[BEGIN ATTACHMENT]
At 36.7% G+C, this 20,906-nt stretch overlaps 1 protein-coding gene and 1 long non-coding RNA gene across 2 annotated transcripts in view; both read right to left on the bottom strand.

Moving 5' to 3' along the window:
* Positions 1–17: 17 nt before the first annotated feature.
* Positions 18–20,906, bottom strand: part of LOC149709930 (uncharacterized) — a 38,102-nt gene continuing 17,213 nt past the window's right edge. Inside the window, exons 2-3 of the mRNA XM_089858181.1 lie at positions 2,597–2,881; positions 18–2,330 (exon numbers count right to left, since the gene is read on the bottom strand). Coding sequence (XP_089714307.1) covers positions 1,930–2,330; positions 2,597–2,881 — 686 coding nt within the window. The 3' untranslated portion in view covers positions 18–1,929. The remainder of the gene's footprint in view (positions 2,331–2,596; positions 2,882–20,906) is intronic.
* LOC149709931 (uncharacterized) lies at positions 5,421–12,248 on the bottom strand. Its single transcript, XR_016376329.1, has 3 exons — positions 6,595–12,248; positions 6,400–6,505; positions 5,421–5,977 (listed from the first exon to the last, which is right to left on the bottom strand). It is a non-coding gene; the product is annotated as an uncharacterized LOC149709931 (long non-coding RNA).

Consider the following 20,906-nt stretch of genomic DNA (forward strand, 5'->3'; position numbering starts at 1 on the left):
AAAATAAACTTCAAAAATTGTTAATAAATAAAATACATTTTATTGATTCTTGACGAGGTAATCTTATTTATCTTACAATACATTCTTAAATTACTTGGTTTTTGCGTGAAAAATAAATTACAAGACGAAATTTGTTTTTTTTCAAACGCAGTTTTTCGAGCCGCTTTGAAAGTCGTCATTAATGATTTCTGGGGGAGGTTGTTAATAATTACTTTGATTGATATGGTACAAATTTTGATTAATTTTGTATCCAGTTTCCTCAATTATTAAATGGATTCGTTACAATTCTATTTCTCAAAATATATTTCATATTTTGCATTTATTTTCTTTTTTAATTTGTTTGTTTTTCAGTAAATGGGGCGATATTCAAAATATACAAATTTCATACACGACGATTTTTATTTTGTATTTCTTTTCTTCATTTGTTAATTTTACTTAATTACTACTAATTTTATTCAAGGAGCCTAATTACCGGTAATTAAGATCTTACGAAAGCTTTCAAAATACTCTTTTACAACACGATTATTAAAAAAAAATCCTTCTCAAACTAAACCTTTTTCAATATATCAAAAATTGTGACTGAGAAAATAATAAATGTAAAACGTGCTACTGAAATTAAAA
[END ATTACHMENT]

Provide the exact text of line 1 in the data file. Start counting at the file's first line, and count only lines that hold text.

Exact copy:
At 36.7% G+C, this 20,906-nt stretch overlaps 1 protein-coding gene and 1 long non-coding RNA gene across 2 annotated transcripts in view; both read right to left on the bottom strand.